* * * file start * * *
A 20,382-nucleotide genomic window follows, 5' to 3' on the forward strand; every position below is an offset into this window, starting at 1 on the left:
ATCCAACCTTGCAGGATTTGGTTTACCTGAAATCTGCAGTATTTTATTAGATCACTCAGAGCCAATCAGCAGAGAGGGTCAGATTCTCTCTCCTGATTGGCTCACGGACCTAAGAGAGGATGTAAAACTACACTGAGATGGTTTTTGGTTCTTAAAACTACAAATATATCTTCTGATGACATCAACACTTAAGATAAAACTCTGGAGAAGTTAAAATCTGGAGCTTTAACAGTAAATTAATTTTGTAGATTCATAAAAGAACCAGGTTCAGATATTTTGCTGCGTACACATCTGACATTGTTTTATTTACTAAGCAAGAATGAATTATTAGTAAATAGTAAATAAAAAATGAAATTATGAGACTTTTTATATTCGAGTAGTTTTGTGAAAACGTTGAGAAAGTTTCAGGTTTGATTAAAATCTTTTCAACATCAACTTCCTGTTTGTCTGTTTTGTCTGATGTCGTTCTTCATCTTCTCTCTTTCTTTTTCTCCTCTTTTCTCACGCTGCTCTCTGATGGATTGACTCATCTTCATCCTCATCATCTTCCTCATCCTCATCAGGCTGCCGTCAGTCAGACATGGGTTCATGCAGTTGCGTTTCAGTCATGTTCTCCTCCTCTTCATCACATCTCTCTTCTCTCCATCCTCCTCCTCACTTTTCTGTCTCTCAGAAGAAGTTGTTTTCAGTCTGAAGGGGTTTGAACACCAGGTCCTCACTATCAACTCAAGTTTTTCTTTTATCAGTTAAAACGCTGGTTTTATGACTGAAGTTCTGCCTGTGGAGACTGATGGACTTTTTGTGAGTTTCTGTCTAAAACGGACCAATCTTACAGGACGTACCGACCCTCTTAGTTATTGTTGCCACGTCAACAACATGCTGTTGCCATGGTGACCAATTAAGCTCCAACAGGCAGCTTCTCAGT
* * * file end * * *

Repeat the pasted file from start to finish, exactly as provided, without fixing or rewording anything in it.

A 20,382-nucleotide genomic window follows, 5' to 3' on the forward strand; every position below is an offset into this window, starting at 1 on the left:
ATCCAACCTTGCAGGATTTGGTTTACCTGAAATCTGCAGTATTTTATTAGATCACTCAGAGCCAATCAGCAGAGAGGGTCAGATTCTCTCTCCTGATTGGCTCACGGACCTAAGAGAGGATGTAAAACTACACTGAGATGGTTTTTGGTTCTTAAAACTACAAATATATCTTCTGATGACATCAACACTTAAGATAAAACTCTGGAGAAGTTAAAATCTGGAGCTTTAACAGTAAATTAATTTTGTAGATTCATAAAAGAACCAGGTTCAGATATTTTGCTGCGTACACATCTGACATTGTTTTATTTACTAAGCAAGAATGAATTATTAGTAAATAGTAAATAAAAAATGAAATTATGAGACTTTTTATATTCGAGTAGTTTTGTGAAAACGTTGAGAAAGTTTCAGGTTTGATTAAAATCTTTTCAACATCAACTTCCTGTTTGTCTGTTTTGTCTGATGTCGTTCTTCATCTTCTCTCTTTCTTTTTCTCCTCTTTTCTCACGCTGCTCTCTGATGGATTGACTCATCTTCATCCTCATCATCTTCCTCATCCTCATCAGGCTGCCGTCAGTCAGACATGGGTTCATGCAGTTGCGTTTCAGTCATGTTCTCCTCCTCTTCATCACATCTCTCTTCTCTCCATCCTCCTCCTCACTTTTCTGTCTCTCAGAAGAAGTTGTTTTCAGTCTGAAGGGGTTTGAACACCAGGTCCTCACTATCAACTCAAGTTTTTCTTTTATCAGTTAAAACGCTGGTTTTATGACTGAAGTTCTGCCTGTGGAGACTGATGGACTTTTTGTGAGTTTCTGTCTAAAACGGACCAATCTTACAGGACGTACCGACCCTCTTAGTTATTGTTGCCACGTCAACAACATGCTGTTGCCATGGTGACCAATTAAGCTCCAACAGGCAGCTTCTCAGT